Optimize Images for Web


Image optimization is great way to speed up your website. Even if you use resized images on your site, there are many kilobytes that can be shaved off using advanced image optimizers. There are many useful online services (JPEGmini, Kraken, etc) and website plugins/modules for this task, but here is a quick tip on how to do the same thing with DropIt.

By default DropIt itself can’t optimize any image of course. You need to use 3rd party applications for that, but DropIt is a great tool to automatize this process.

There are three types of images that need to be taken care of. I selected these command-line applications for each:

Don’t worry if you’re not familiar with command-line utilities, you only need to find the download links on these sites and extract them to the appropriate folders.

All these applications will be set up to optimize images without data loss (that is, losslessly). If you need lossy optimization, read the tools’ documentations on how to do that.

NirCmd

NirCmd is a nice command-line utility which will help us running commands without seeing flashing command prompt windows. This is optional but recommended unless you are big fan of flashing command prompts 🙂

Get it from here:
http://www.nirsoft.net/utils/nircmd.html

Set up applications

To keep it easy, create a directory in your DropIt folder named “_utils”. This is where the image optimizers will go, plus NirCmd.

Download and extract the applications into these folders:

  • _utils\gifsicle\gifsicle.exe
  • _utils\jpegtran\jpegtran.exe
  • _utils\OptiPNG\optipng.exe
  • _utils\nircmd\nircmd.exe

Create Dropit Profile

Create a new profile in DropIt and name it “Optimize_Images”.

Then make it active and open its Associations editor. Create a new association with these parameters:

  1. Name: jpegtran
  2. Rules: *.jpg;*.jpeg
  3. Action: Open With
  4. Destination Program:
    “_utils\nircmd\nircmd.exe” exec hide “_utils\jpegtran\jpegtran.exe” -copy none -optimize -progressive -outfile “%File%” “%File%”

This will be responsible for JPG files. Now repeat this to PNGs and GIFs by creating two more associations:

  1. Name: OptiPNG
  2. Rules: *.png
  3. Action: Open With
  4. Destination Program:
    “_utils\nircmd\nircmd.exe” exec hide “_utils\OptiPNG\optipng.exe” “%File%”
  1. Name: gifsicle
  2. Rules: *.gif
  3. Action: Open With
  4. Destination Program:
    “_utils\nircmd\nircmd.exe” exec hide “_utils\gifsicle\gifsicle.exe” “%File%” -o “%File%”

These command will overwrite your original images, so be careful.
If you would like to create optimized copies of the originals instead, use these commands (these will append “_optimized” to the filename):

“_utils\nircmd\nircmd.exe” exec hide “_utils\jpegtran\jpegtran.exe” -copy none -optimize -progressive -outfile “%ParentDir%\%FileName%_optimized.%FileExt%” “%File%”

“_utils\nircmd\nircmd.exe” exec hide “_utils\OptiPNG\optipng.exe” -out “%ParentDir%\%FileName%_optimized.%FileExt%” “%File%”

“_utils\nircmd\nircmd.exe” exec hide “_utils\gifsicle\gifsicle.exe” “%File%” -o “%ParentDir%\%FileName%_optimized.%FileExt%”

Important: it is highly recommended to check “Pause until opened file is closed” setting (click on the icon left to “4. Destination Program:” in the Associations Editor dialog). This will tell DropIt to process images one after another and not all at once.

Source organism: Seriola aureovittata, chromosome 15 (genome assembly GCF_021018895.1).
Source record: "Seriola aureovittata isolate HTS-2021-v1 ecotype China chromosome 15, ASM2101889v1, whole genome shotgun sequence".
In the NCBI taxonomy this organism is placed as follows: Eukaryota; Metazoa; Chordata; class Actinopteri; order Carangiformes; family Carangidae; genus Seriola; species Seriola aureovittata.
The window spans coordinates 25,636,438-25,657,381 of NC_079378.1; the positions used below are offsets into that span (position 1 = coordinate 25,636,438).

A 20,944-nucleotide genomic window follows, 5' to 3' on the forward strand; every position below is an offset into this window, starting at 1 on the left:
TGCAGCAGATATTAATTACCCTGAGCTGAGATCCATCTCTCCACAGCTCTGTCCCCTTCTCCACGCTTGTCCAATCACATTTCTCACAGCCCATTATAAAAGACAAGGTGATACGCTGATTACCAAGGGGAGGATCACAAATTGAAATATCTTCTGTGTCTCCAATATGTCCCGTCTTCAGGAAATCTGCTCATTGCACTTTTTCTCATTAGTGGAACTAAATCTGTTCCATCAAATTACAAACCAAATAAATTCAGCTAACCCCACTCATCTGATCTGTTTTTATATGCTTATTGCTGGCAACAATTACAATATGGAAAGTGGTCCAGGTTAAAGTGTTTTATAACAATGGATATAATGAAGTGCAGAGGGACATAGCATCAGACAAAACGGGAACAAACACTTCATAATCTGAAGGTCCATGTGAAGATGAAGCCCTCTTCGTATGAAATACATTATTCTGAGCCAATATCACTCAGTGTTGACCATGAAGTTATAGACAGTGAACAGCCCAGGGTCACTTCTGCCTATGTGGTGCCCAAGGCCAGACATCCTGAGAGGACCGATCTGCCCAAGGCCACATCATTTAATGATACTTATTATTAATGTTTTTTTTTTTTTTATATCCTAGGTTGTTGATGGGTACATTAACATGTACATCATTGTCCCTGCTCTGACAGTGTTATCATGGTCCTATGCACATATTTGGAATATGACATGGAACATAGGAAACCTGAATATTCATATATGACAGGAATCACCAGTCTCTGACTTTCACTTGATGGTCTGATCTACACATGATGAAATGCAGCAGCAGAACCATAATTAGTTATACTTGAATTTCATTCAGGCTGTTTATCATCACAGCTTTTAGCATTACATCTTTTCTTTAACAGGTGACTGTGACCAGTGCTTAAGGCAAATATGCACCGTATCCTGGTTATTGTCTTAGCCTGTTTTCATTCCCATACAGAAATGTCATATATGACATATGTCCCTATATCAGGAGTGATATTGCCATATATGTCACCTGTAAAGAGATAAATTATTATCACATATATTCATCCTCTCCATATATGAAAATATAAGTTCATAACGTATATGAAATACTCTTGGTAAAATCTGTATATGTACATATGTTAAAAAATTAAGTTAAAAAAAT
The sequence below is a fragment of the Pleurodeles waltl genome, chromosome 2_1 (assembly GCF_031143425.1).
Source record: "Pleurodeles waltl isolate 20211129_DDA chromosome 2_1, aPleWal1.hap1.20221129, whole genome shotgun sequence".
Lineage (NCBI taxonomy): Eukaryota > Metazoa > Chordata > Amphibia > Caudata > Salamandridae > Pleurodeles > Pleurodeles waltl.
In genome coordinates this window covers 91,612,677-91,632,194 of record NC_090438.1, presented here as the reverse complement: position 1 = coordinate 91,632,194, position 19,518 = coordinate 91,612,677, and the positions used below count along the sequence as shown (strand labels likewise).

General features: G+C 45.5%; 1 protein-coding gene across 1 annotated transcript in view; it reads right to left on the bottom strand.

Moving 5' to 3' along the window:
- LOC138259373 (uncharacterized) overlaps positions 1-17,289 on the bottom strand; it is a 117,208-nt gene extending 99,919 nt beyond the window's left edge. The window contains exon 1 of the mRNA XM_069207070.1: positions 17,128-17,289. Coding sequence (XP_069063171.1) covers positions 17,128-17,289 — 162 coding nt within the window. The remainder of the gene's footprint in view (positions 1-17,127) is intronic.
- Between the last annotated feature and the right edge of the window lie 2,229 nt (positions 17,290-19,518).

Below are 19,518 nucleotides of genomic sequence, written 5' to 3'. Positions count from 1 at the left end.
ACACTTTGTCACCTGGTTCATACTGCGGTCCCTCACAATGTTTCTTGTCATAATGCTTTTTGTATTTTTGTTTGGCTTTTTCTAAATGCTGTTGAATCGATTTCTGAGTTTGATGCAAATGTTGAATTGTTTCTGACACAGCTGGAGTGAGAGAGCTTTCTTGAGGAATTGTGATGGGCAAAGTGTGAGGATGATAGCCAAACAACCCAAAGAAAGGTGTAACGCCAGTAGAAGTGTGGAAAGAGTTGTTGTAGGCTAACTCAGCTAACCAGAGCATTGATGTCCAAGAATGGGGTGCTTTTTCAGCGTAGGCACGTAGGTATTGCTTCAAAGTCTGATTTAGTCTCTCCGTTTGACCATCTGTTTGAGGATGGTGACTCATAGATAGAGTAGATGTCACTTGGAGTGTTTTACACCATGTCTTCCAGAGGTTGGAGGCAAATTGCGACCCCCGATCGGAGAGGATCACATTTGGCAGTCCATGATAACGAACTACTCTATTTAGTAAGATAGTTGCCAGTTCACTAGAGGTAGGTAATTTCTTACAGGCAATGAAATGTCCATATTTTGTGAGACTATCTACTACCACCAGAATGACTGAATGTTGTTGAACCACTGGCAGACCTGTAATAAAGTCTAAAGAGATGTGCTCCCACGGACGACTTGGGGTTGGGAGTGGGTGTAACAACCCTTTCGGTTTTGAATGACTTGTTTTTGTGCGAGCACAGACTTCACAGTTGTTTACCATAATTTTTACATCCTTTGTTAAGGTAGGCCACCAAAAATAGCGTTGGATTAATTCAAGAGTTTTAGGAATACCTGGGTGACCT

That’s it, now you only need to drag-and-drop images or directories onto DropIt and your images will get optimized.

Of course you may tweak the command-line parameters to your likings.

Here you can download the DropIt profile.

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One thought on “Optimize Images for Web

  1. Hello!

    Sorry for the slightly O/T post, but I just recently found your awesome program while looking for a way to automate some photo workflow stuff I was working on. It’s extremely flexible / awesome…better than anything I’ve found, really! However, I noticed one issue. I fed it some TIF files with “Date Taken” set to some mm/dd/yyyy hh:mm:ss in Windows, and yet for some reason when running a rule on these files to move them to subfolders based on the MonthNameTaken, DayTaken, and YearTaken, DropIt does not properly parse the date taken information, and the files end up in various “unknown” folders.

    Here’s a snippet from the log:

    2015-10-27 22:47:27 ===== Log Enabled =====
    2015-10-27 22:47:37 Monitored Folder: E:\Photos\Auto Import to Lightroom\Pano Renders
    2015-10-27 22:47:37 Total Size Loaded: 449 MB
    2015-10-27 22:47:37 Loaded: E:\Photos\Auto Import to Lightroom\Pano Renders\[Group 0]-_DSC2654__DSC2659-2 images_0000.tif
    2015-10-27 22:47:37 Moved: E:\Photos\Auto Import to Lightroom\To Import\Unknown YearTaken\Unknown MonthNameTaken\Unknown DayTaken\

    Here’s the image in question: http://1drv.ms/1jQdzAL

    Here’s a screenshot of the file properties: http://i.imgur.com/kbEs7J4.png

    Any chance you might be able to take a look? Feel free to ping me at ajamess (at) gmail.com if you want more info. I’d really like to use this for a key part of my photo workflow, but unfortunately, it’s not possible at the moment given the potential issue mentioned above.

    Thanks!

    Adam.

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